United States District Court, District of Columbia
P. MEHTA UNITED STATES DISTRICT COURT JUDGE.
action removed from the District of Columbia Superior Court,
pro se Plaintiff Paula Victoria Whiting seeks $15
million in damages from her former employer, Defendant PAE
Labat-Anderson LLC. See Notice of Removal, ECF No.
1, Compl., ECF. No. 1-6 [hereinafter Compl.], at 1. She
alleges that one of her former supervisors, Shirley Phelps,
walked up behind her while she was typing at her desk, kissed
her on top of her head, and groped her chest and stomach.
Id. Defendant moves to dismiss on res
judicata and statute of limitations grounds. For the
reasons that follow, the court grants Defendant's motion.
claim fails first and foremost because she already brought
essentially the same challenge years ago and lost on the
merits. In Whiting v. Labat-Anderson, Inc.
(Whiting I), Plaintiff filed a Title VII sexual
harassment claim against Labat-Anderson, Inc., the
predecessor to Defendant,  based on the same incident at issue in
this case. See 926 F.Supp.2d 106 (D.D.C. 2013). The
court granted Labat-Anderson's motion for summary
judgment, finding that “the defendant took timely,
appropriate, and reasonable action in response to the
plaintiff's allegations of harassment, ” and that
there was no basis to impute liability for Ms. Phelps's
actions to the company. Id. at 117-19.
doctrine of res judicata, or claim preclusion, bars
a subsequent lawsuit “if there has been prior
litigation (1) involving the same claims or cause of action,
(2) between the same parties or their privies, and (3) there
has been a final, valid judgment on the merits, (4) by a
court of competent jurisdiction.” Smalls v. United
States, 471 F.3d 186, 192 (D.C. Cir. 2006). Each of
these four elements is met here. First, Whiting I
involved the same claim or cause of action as the instant
action because both cases stem from the same “nucleus
of facts.” Apotex, Inc. v. Food & Drug
Admin., 393 F.3d 210, 217 (D.C. Cir. 2004) (internal
quotation marks omitted); compare Compl. (alleging
that Shirley Phelps “walked up behind me while I was
typing at my desk . . . kissed me on [t]op of my head . . .
put her hands on my chest squeezed and playing with my chest
. . . slid her hands to the bottom of my stomach” and
“walked away” when Plaintiff “balled up my
fist . . . ready to hit her”), with Whiting I,
926 F.Supp.2d at 110 (describing Plaintiff's allegations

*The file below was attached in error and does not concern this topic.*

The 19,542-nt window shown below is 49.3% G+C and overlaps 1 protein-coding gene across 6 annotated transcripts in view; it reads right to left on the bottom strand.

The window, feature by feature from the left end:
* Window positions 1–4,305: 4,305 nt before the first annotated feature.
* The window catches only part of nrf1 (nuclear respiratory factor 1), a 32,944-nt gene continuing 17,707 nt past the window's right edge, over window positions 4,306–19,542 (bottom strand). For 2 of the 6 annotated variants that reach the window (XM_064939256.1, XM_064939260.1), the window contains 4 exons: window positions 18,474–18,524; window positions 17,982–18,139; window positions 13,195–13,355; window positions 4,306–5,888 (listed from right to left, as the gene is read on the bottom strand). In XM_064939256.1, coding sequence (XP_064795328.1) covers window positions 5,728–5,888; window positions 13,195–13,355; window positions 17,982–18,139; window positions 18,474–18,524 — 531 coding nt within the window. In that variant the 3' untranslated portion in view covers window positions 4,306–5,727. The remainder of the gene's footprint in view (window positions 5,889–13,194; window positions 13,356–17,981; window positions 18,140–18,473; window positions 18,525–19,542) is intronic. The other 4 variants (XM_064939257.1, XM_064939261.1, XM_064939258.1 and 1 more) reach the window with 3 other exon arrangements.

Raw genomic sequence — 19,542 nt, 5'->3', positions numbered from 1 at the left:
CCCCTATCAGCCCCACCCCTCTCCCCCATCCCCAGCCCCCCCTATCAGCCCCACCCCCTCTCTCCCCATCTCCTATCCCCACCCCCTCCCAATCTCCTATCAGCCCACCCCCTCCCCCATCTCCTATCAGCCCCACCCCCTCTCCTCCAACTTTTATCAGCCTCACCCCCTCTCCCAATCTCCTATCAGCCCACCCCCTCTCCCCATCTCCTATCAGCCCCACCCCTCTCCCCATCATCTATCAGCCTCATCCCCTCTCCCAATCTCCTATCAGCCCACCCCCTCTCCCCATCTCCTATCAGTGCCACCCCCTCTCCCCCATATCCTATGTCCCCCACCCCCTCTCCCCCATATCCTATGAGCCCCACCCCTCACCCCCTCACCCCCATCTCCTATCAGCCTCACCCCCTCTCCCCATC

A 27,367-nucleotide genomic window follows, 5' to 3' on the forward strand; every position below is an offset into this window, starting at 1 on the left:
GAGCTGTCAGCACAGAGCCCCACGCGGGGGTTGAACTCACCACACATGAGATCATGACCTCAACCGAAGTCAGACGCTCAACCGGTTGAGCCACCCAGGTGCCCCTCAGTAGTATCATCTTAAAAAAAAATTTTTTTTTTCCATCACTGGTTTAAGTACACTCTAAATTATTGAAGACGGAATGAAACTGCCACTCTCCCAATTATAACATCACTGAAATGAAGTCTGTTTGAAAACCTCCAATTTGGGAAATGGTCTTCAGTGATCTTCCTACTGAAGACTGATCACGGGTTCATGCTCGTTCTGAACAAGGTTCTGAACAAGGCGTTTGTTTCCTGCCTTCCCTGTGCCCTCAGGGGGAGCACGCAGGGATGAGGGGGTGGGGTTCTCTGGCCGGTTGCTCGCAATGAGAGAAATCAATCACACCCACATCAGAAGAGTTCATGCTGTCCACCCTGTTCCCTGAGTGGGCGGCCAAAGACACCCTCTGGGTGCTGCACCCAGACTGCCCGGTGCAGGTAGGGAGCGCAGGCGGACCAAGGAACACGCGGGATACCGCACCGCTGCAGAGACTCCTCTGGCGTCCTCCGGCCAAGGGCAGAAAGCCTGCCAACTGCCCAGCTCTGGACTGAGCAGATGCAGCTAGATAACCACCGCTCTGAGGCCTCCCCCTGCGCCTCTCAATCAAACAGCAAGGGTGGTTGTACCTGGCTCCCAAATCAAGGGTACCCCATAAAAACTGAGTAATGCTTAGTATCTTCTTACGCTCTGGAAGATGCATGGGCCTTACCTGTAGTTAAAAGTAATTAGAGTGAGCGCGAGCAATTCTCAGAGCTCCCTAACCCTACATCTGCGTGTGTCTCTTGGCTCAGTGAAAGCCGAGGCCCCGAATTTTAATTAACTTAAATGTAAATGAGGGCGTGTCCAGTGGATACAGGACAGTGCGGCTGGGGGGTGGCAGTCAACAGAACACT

that Ms. Phelps approached Plaintiff “while she was
typing at her desk . . . grabbed the bottom of my stomach . .
. started kissing on my cheek and on the top of my head . . .
grabbing my chest . . . jiggling my chest, ” and that
Ms. Phelps “took off running” when Plaintiff
“turned to her with my fist”).
Whiting I involved the same parties or their
privies. Defendant is the successor to the defendant in
Whiting I, and Plaintiff does not dispute that
Defendant's interests were “adequately
represented” by its predecessor in the original action.
See Polsby v. Thompson, 201 F.Supp.2d 45, 48 (D.D.C.
2002) (discussing the requirements of privity); Pl.'s
Opp'n to Def.'s Mot. to Dismiss, ECF No. 5, at 1
(contending that “the new owners [bought] the company
and all its problems that come along with it”). Third,
Whiting I concluded with a final, merits judgment
that the defendant was not liable for sexual harassment.
See 926 F.Supp.2d at 117-19; see also Order
Granting Def.'s Mot. to Dismiss, Case No. 10-cv-898, ECF
No. 39. Fourth, the Whiting I court properly
possessed jurisdiction over the action. Therefore,
Whiting I precludes Plaintiffs present lawsuit.
addition, to the extent Plaintiffs sexual harassment claim is
premised on D.C. law, her Complaint is untimely. The District
of Columbia's anti-discrimination law requires a victim
of discrimination to file an action “within one year of
the unlawful discriminatory act, ” D.C. Code §
2-1403.16, and the alleged discriminatory act here took place
more than eleven years ago, on August 11, 2008, see
Compl. Ex. 1, at 5. Plaintiff identifies nothing that would
have tolled the statute of limitations for the past ten
years; thus, her Complaint is time-barred.
the court grants Defendant's Motion to Dismiss, ECF No.
2. A final, appealable order accompanies this Memorandum
 See Def.'s Mot. to
Dismiss Pl.'s Compl., ECF No. 2, Decl. of Bryant Snee,
ECF No. 2-2, ¶ 4.
 To the extent Plaintiff's
Complaint describes a different incident than the one at
issue in Whiting I, it is also precluded. The
incident would have occurred prior to the end of her 90-day
employment with Labat-Anderson and therefore could have been
brought in Whiting I. See Compl. Ex. 1, at 10-11
(noting that Plaintiff's employment ended on September
30, 2008, and that Plaintiff filed an Equal Employment
Opportunity Commission (“EEOC”) complaint on
November 10, 2008); see also Allen v. McCurry, 449
U.S. 90, 94, 101 (1980) ...